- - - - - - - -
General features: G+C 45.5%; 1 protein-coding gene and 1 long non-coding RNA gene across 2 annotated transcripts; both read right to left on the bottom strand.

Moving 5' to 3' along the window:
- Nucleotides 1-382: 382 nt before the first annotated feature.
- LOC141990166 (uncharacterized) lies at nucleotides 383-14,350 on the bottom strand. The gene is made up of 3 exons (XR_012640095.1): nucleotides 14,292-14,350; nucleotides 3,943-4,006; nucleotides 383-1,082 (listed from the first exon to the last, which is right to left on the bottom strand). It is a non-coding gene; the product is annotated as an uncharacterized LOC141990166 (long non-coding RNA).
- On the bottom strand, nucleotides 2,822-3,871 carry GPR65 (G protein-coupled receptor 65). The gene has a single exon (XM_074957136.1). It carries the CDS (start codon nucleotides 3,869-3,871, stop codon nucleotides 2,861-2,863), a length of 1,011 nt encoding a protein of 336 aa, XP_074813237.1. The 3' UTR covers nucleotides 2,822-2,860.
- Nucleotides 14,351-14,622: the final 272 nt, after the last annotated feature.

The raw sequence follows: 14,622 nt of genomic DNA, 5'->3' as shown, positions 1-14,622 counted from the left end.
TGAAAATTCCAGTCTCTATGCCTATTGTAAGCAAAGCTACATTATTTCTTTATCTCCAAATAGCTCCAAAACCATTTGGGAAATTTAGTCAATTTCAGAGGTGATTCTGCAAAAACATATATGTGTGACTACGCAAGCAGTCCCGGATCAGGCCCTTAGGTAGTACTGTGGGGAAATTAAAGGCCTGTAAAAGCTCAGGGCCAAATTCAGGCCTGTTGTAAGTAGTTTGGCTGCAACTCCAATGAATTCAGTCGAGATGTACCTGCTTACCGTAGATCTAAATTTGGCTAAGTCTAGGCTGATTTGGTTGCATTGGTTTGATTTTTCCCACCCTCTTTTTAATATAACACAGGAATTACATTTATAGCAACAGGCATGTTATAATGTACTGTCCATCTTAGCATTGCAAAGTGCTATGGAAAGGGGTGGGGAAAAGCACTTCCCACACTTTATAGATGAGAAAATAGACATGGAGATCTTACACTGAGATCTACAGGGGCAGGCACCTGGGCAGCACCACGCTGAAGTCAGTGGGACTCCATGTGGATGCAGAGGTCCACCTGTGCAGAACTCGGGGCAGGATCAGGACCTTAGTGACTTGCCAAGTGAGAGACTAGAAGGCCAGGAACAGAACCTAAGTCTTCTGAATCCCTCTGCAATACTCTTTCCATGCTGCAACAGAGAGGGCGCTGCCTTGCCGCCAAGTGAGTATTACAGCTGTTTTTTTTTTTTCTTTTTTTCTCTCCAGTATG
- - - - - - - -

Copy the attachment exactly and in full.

General features: G+C 45.5%; 1 protein-coding gene and 1 long non-coding RNA gene across 2 annotated transcripts; both read right to left on the bottom strand.

Moving 5' to 3' along the window:
- Nucleotides 1-382: 382 nt before the first annotated feature.
- LOC141990166 (uncharacterized) lies at nucleotides 383-14,350 on the bottom strand. The gene is made up of 3 exons (XR_012640095.1): nucleotides 14,292-14,350; nucleotides 3,943-4,006; nucleotides 383-1,082 (listed from the first exon to the last, which is right to left on the bottom strand). It is a non-coding gene; the product is annotated as an uncharacterized LOC141990166 (long non-coding RNA).
- On the bottom strand, nucleotides 2,822-3,871 carry GPR65 (G protein-coupled receptor 65). The gene has a single exon (XM_074957136.1). It carries the CDS (start codon nucleotides 3,869-3,871, stop codon nucleotides 2,861-2,863), a length of 1,011 nt encoding a protein of 336 aa, XP_074813237.1. The 3' UTR covers nucleotides 2,822-2,860.
- Nucleotides 14,351-14,622: the final 272 nt, after the last annotated feature.

The raw sequence follows: 14,622 nt of genomic DNA, 5'->3' as shown, positions 1-14,622 counted from the left end.
TGAAAATTCCAGTCTCTATGCCTATTGTAAGCAAAGCTACATTATTTCTTTATCTCCAAATAGCTCCAAAACCATTTGGGAAATTTAGTCAATTTCAGAGGTGATTCTGCAAAAACATATATGTGTGACTACGCAAGCAGTCCCGGATCAGGCCCTTAGGTAGTACTGTGGGGAAATTAAAGGCCTGTAAAAGCTCAGGGCCAAATTCAGGCCTGTTGTAAGTAGTTTGGCTGCAACTCCAATGAATTCAGTCGAGATGTACCTGCTTACCGTAGATCTAAATTTGGCTAAGTCTAGGCTGATTTGGTTGCATTGGTTTGATTTTTCCCACCCTCTTTTTAATATAACACAGGAATTACATTTATAGCAACAGGCATGTTATAATGTACTGTCCATCTTAGCATTGCAAAGTGCTATGGAAAGGGGTGGGGAAAAGCACTTCCCACACTTTATAGATGAGAAAATAGACATGGAGATCTTACACTGAGATCTACAGGGGCAGGCACCTGGGCAGCACCACGCTGAAGTCAGTGGGACTCCATGTGGATGCAGAGGTCCACCTGTGCAGAACTCGGGGCAGGATCAGGACCTTAGTGACTTGCCAAGTGAGAGACTAGAAGGCCAGGAACAGAACCTAAGTCTTCTGAATCCCTCTGCAATACTCTTTCCATGCTGCAACAGAGAGGGCGCTGCCTTGCCGCCAAGTGAGTATTACAGCTGTTTTTTTTTTTTCTTTTTTTCTCTCCAGTATG